Sunday, 31 May 2015

No change

Monday started cool again but improved by the afternoon so we went down to the corncrake site in the hope of getting a view but no appearance in an hour although it did call close by only once.

A car pulled up and a birder talked about the crake which he had seen briefly earlier that morning, he introduced himself as Robbie Brookes, someone who i had been following on his blog for a long time. He was out of his usual range spending most of his time up in Unst.

At Helendale mid week only a Chiffchaff sang, on Clickimin Mute swan(3) Tufted (28) Mallard (4) and several Arctic tern provided the entertainment

This weekend the weather was mixed so we made the most of our trip down to the south mainland. Resisting the urge to go and look for the Corncrake was a mistake as Dougie Preston managed superb views on Saturday morning.

We did however manage three Gt Northern Divers in summer plumage and several close up Sanderling and a few Turnstones in great summer plumage, they do look stunning at this time of year.

Starlings are all displaying and many bringing back food to young. Blackbirds seem everywhere with the white tailed male seen again at Sumburgh. A few swallows have made it to Shetland unlike many other migrants that would normally have been here had the wind direction been from the east. The weather on Friday was not spring like at all with snow falling in Yell and north mainland.

A barrier seems to have been set north of Orkney where many more migrants have been seen. Its possibly the poorest spring migration for years and even the breeding birds seem to be here in lower numbers. terns especially seem to be here in smaller numbers.

Of course there is still a few weeks for late migrants such as Marsh Warbler, the odd Egret or Heron lets hope for a few days of easterly winds very soon.

Sunday, 24 May 2015

Little Egret and more

A Green Winged Teal and an Iceland gull (centre of photo) both at Spiggie

This week started well with more migrants arriving, although it was still cool for the time of the year. A reasonable number of Swallow and House Martin have been seen so lets hope some stay to breed, last year a pair of swallow nested at Cunningsburgh and i have seen birds around the area this year.

On the west side 100's of Long Tailed and Pomerine Skuas passed Watsness. It now seems a long time ago that the male Long Tailed Skua set up a territory on Burra, which it held for 3 years

Down at Grutness a nice flock of Sanderling in various plumage held a ringed bird. This multi- coloured ringed bird created a lot of discussion on facebook as to whether or not its over the top. A close in Gt Northern Diver provided some photo opportunities as did the shags.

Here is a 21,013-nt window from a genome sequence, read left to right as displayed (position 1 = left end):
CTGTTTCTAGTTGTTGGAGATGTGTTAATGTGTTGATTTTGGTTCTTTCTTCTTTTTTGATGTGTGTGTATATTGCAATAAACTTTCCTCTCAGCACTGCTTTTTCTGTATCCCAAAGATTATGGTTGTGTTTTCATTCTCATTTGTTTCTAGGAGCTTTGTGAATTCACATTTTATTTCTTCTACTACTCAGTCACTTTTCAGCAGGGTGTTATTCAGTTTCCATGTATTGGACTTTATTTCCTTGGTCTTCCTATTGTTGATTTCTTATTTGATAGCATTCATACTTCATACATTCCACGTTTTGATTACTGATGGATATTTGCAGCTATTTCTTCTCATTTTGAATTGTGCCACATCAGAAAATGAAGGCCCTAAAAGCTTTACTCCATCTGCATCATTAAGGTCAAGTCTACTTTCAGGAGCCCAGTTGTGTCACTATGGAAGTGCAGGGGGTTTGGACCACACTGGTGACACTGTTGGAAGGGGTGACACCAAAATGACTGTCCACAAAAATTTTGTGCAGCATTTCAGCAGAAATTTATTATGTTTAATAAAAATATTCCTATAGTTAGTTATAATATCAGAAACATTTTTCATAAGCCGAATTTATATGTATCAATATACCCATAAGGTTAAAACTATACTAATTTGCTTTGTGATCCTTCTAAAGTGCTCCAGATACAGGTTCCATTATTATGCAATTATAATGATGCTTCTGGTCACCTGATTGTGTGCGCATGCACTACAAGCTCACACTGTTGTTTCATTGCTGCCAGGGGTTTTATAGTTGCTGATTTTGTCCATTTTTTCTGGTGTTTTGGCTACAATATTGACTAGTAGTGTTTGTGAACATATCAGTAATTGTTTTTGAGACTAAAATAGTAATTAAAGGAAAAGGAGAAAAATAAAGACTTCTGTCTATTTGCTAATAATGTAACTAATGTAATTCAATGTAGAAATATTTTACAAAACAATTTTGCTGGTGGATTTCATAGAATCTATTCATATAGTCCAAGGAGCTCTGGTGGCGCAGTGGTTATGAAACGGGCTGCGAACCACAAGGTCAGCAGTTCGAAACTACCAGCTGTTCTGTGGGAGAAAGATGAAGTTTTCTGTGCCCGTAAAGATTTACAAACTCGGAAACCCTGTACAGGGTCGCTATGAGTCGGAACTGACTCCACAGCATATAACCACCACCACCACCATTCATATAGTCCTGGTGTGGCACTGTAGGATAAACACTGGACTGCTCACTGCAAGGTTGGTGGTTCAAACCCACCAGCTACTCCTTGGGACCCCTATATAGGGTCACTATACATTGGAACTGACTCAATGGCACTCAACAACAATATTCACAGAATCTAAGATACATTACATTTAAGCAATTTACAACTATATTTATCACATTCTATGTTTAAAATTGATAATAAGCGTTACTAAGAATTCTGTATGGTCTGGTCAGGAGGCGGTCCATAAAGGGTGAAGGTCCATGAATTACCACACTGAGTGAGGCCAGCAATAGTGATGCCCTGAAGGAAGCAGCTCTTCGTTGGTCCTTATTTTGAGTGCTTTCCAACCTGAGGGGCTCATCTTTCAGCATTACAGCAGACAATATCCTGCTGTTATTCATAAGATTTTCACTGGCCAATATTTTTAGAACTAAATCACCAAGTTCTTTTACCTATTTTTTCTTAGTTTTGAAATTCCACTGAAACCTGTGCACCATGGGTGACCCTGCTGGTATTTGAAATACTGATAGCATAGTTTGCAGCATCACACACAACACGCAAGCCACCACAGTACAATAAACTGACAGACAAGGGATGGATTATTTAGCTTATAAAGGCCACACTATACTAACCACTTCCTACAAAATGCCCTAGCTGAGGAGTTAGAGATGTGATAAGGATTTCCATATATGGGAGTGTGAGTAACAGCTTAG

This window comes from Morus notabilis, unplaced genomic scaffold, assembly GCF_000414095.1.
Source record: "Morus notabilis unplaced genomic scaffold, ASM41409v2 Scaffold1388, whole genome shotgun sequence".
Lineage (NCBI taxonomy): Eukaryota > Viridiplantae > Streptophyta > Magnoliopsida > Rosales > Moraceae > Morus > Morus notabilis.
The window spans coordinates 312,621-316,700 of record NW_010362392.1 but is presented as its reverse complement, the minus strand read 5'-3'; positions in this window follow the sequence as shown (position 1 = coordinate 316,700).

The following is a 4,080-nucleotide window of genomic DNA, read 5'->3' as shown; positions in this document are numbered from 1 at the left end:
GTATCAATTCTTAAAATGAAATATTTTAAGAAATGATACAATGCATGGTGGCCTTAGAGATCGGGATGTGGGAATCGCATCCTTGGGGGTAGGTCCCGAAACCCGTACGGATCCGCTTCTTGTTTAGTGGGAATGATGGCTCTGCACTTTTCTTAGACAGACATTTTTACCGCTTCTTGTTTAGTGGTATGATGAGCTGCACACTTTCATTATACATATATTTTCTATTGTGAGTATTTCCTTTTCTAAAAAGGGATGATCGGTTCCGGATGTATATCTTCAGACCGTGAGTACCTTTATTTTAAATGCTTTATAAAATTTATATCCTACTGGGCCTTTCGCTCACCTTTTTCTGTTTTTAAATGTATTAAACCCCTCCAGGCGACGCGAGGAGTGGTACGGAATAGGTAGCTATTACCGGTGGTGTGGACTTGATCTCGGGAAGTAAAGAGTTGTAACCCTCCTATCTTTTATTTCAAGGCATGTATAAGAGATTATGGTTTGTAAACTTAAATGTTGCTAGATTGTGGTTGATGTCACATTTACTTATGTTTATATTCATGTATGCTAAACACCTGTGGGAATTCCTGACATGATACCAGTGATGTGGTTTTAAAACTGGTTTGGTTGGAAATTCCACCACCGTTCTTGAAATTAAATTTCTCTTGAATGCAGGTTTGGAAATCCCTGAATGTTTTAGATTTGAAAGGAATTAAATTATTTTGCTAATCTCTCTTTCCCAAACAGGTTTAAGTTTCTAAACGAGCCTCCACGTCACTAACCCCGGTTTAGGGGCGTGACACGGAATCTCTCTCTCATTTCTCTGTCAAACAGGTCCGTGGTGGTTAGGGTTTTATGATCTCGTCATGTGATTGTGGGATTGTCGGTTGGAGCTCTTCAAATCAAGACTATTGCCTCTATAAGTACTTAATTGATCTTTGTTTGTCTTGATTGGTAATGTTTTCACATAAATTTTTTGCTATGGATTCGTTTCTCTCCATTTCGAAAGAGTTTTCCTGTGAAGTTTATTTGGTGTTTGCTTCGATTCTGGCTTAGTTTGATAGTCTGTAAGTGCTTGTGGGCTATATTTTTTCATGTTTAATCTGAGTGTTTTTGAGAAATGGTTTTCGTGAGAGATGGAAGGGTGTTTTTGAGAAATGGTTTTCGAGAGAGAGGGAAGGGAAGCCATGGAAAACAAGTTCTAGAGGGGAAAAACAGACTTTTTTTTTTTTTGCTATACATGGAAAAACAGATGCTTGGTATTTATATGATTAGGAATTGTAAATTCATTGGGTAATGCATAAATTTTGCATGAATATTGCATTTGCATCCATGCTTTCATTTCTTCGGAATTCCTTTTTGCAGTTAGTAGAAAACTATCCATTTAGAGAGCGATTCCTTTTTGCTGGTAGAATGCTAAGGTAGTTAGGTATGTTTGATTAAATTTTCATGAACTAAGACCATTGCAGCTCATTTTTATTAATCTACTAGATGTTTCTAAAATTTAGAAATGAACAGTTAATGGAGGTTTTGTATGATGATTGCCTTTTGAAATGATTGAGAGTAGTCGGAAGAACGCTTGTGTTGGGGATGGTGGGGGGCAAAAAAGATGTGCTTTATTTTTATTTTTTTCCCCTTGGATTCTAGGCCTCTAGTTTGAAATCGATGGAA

This 4 year old Sanderling was ringed in Northern Spain

News of a Little Egret at Spiggie last Sunday morning was good, so a quick trip down saw the distant Egret feeding before being disturbed by a pair of Curlew. After we left it started to rain but this didn't deter more birders, including a bird tour for getting to grips with this rare egret for Shetland. This was the second Little egret we had seen at Spiggie, the last in the 1990's

On Monday i manged to get down to Levenwick after work and easily located the two male Ring Necked Ducks which had arrived the previous day.(These had moved to Hillwell on the Tuesday) They were very, very distant hence the poor quality photos. On the same bit of water, a Red necked Phalarope was busy feeding, no doubt this is one of the birds that will be on Fetlar in the next few days. A Hoopoe also appeared on Unst the same day.

Other birds at Levenwick included:
Gt Skua, Whitethroat, House Martin, mallard, Greylag, Red Throated Diver, Curlew, Lapwing, Snipe, Redshank, Oystercatcher, Wheatear, Meadow Pipit, Skylark, House Sparrow, Starling, Wheatear, Raven, Hoddie, Herring Gull, Rock Dove, Fulmar, Common Gull

 A pair of Shelduck displayed. while another pair protected 9 young in the south mainland, a strong hold for this species.

At Grutness a pair of White Wagtail chased away a Dunlin. Curlews flew over with lapwings and a very nervous mixed  flock of waders included Turnstone,Sanderling, Dunlin and Ringed Plover kept moving from one side of the shore to the other every few minutes.

It looks like Fair Isle is the place to be at present, with far more rare migrants than mainland Shetland, hopefully that will change soon as the period for migration normally finishes by mid June.

This weekend I managed to catch up with the corncrake in the south mainland, it called 13 times in 90 mins but didn't show despite being very close to the front of some very thick grass. Later in the day we went back but this time it didn't call in a 60 min period. Many have seen this very showy bird but this is the third time we have been without success. A party of six swallow was nice to see along with sedge warbler and a few chiff- chaff, but little else yesterday